Cull cow welfare is important to the dairy industry's reputation
Herd longevity is determined by overall culling rate in a dairy herd. Cull cow welfare is important to the dairy industry, especially when cows show up to sale barns and abattoirs unfit for sale or slaughter. CanWest DHI Ontario Progress Report dating back to 2006 offers a bird's eye view of culling trends and reasons for culling a cow.
What the trends show
From 2006 to 2014, the trends remain relatively the same in terms of reasons for disposal compared with the trend of culling from month to month. Total cows culled from herds in 2014 were a little more than 55,000 cows, which have not changed much from 2010. Of those cows that were culled from dairy herds in 2014:
These rounded out the top five reasons for disposal as shown in Figure 1 (DHI Ontario Progress Report, 2014). More cows are culled in the late fall and early winter months as shown in Figure 2. The graph shows this trend has not changed much throughout the years. However, these trends mean more cows are at the sale barns and abattoirs throughout these months, increasing the likelihood of compromised animals.
Figure 1. Disposal Reasons for 2014 as recorded through CanWest DHI and reported in DHI Ontario Progress Report.
Figure 2. The number of cattle disposed of from the herd from January 2006 to December 2014.
Recent advances in genetic indexes focused on these traits could contribute to longer lasting cows in your herd and herd profitability. Knowing the risk periods when cows are most likely to be culled is one way to assess your farm's risk. This assessment may help you adopt practices to minimize the number of cows that need to be culled and potentially increase your herd's longevity.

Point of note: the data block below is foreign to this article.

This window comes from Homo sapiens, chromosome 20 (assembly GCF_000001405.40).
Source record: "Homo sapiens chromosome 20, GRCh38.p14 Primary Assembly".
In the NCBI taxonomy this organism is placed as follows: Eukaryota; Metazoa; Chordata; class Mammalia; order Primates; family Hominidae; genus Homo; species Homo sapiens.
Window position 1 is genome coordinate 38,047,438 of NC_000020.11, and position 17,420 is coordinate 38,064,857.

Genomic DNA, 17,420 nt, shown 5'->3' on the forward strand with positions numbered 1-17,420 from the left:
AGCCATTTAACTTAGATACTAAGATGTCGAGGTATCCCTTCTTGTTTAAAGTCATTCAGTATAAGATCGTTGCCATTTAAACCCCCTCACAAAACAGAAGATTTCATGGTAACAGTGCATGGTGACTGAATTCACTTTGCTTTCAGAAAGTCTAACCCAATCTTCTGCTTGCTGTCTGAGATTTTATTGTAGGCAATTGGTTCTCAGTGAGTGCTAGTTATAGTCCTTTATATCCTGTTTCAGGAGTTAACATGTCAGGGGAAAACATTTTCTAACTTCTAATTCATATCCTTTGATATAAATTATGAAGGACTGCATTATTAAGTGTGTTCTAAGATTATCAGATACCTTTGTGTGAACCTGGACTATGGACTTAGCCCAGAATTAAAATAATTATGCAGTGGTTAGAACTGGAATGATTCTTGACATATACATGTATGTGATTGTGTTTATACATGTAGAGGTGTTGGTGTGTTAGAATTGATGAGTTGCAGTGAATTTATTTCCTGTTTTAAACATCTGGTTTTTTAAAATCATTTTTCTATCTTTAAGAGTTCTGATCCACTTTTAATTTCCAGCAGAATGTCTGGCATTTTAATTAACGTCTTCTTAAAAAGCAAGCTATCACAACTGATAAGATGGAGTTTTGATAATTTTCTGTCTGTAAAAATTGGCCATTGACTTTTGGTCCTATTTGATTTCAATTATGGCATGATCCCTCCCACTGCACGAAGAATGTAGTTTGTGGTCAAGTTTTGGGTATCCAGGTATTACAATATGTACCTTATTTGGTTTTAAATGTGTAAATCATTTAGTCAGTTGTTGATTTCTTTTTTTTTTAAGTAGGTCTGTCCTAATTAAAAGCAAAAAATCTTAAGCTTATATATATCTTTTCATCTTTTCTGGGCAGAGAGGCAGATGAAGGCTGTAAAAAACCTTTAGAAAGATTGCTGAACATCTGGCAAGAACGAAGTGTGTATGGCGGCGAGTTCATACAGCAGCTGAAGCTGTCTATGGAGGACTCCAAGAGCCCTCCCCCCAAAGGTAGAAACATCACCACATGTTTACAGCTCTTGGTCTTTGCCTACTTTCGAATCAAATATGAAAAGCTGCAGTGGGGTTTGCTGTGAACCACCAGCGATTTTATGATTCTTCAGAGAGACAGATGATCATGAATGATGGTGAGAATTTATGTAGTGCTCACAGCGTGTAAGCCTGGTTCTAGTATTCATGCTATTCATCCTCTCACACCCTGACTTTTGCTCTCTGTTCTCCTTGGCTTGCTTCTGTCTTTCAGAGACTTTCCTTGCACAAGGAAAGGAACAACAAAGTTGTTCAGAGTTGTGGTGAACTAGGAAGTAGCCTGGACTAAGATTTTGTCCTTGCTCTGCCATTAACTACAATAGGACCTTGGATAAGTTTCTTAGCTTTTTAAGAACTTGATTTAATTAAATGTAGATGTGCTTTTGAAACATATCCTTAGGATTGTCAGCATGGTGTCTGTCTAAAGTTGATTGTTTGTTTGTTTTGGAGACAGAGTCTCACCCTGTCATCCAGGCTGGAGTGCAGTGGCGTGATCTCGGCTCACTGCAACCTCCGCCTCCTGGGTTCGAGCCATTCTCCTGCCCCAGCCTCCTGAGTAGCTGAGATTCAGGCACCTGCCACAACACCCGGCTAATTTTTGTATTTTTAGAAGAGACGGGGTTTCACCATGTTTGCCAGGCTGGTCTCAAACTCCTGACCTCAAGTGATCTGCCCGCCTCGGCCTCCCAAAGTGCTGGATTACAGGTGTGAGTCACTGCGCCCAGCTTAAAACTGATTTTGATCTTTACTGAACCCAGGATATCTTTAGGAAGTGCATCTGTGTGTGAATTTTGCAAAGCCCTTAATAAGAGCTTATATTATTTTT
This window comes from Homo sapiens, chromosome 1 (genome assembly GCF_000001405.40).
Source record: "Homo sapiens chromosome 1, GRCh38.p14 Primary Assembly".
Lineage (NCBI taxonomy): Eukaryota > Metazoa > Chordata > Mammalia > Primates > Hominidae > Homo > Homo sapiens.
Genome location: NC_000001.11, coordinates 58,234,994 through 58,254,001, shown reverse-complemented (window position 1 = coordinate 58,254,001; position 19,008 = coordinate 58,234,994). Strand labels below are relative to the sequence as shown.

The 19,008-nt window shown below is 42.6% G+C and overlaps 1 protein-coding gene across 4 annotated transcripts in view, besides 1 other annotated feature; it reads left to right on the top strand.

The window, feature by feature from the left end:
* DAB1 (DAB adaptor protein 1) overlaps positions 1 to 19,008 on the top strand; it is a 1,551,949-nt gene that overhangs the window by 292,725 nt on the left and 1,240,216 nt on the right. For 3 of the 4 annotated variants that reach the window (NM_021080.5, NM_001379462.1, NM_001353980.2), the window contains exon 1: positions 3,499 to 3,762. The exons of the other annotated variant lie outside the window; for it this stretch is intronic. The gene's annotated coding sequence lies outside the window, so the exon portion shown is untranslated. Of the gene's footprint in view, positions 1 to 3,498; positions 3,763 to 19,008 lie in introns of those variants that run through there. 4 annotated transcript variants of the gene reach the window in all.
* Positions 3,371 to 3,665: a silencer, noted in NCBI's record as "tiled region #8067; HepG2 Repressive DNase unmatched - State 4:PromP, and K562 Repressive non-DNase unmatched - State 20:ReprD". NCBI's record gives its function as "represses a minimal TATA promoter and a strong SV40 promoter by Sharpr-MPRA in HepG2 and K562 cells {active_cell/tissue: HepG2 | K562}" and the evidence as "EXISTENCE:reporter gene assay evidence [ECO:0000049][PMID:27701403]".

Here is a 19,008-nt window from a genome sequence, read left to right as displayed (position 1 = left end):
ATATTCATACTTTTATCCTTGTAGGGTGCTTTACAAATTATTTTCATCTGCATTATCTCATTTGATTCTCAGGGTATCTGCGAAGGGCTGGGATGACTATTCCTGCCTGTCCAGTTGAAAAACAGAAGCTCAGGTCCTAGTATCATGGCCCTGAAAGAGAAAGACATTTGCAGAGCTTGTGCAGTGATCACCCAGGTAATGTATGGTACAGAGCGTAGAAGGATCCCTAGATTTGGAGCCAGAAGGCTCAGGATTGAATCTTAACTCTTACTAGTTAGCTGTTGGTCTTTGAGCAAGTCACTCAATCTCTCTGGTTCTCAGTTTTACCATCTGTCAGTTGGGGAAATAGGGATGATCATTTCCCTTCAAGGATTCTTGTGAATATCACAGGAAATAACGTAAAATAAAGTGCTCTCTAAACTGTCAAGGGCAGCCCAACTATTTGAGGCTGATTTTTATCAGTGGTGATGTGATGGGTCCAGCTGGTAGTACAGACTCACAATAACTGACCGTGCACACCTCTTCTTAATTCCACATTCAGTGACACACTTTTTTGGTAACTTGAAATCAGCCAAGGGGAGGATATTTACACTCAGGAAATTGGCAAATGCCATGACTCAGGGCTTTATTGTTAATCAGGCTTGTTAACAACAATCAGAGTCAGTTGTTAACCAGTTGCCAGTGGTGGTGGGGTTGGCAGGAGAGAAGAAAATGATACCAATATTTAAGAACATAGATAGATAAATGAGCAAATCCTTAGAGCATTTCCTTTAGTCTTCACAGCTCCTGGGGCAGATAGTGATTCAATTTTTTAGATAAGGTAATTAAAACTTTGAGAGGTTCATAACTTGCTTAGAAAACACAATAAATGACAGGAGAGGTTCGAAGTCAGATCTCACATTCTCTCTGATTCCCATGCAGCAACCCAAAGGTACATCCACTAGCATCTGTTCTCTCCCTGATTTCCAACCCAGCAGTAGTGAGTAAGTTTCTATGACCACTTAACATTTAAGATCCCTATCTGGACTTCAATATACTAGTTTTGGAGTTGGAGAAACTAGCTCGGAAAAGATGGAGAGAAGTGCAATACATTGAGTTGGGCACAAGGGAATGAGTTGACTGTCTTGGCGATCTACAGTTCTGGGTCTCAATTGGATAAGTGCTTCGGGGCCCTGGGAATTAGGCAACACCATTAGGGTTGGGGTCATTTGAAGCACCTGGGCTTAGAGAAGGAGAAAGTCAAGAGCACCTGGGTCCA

A recent paper by Heise, et al., 2015 looked at the genetic structure of longevity and how this structure changes over the lactation and life of a cow. It's not surprising to observe the late dry period and early lactation pose the greatest risk for cows to be culled as shown in Figure 3. There are many challenges through this period that can contribute to an increase risk for culling, including disease, poor production and mastitis. The risk of a cow being culled for these reasons declines after 150 days in milk.
Figure 3. Probability of survival and risk of culling for German Holstein as reported by Heise et al., 2015 for 1st, 2nd and 3rd lactation.
A cow's risk of being culled from the herd increases with number of parities. Primiparous cows have different reasons for being culled compared with multiparious cows. Also, primiparous cows are more likely to be culled due to poor milk production, milk temperament, and feet and leg problems. However, multiparious cows are more likely to be culled due to mastitis and high SCC, metabolic diseases, and feet and leg problems. The risk is the same for both multiparious cows and primiparous cows to be culled late in lactation for infertility, which rapidly increases the risk for culling after 200 days in milk.
Although the reason given for culling a cow is due to reproductive issues, there are many underlying causes that can contribute to infertility, including lameness and other diseases. Even though cows are listed as being culled due to reproductive issues, there may be other risk factors contributing to this problem.
This information shows the complexity behind developing a longevity trait for selection. Examining your records and determining the main reasons why cows are leaving your herd may help you develop a longevity plan for your herd. Reducing risks at the appropriate time can lead to vast improvements in your herd's lifetime profitability.
Marlene Paibomesai is a dairy specialist with the Ontario Ministry of Agriculture, Food, and Rural Affairs. Works Cited: Heise et al., 2015. J Dairy Science. 99:1253-1265.
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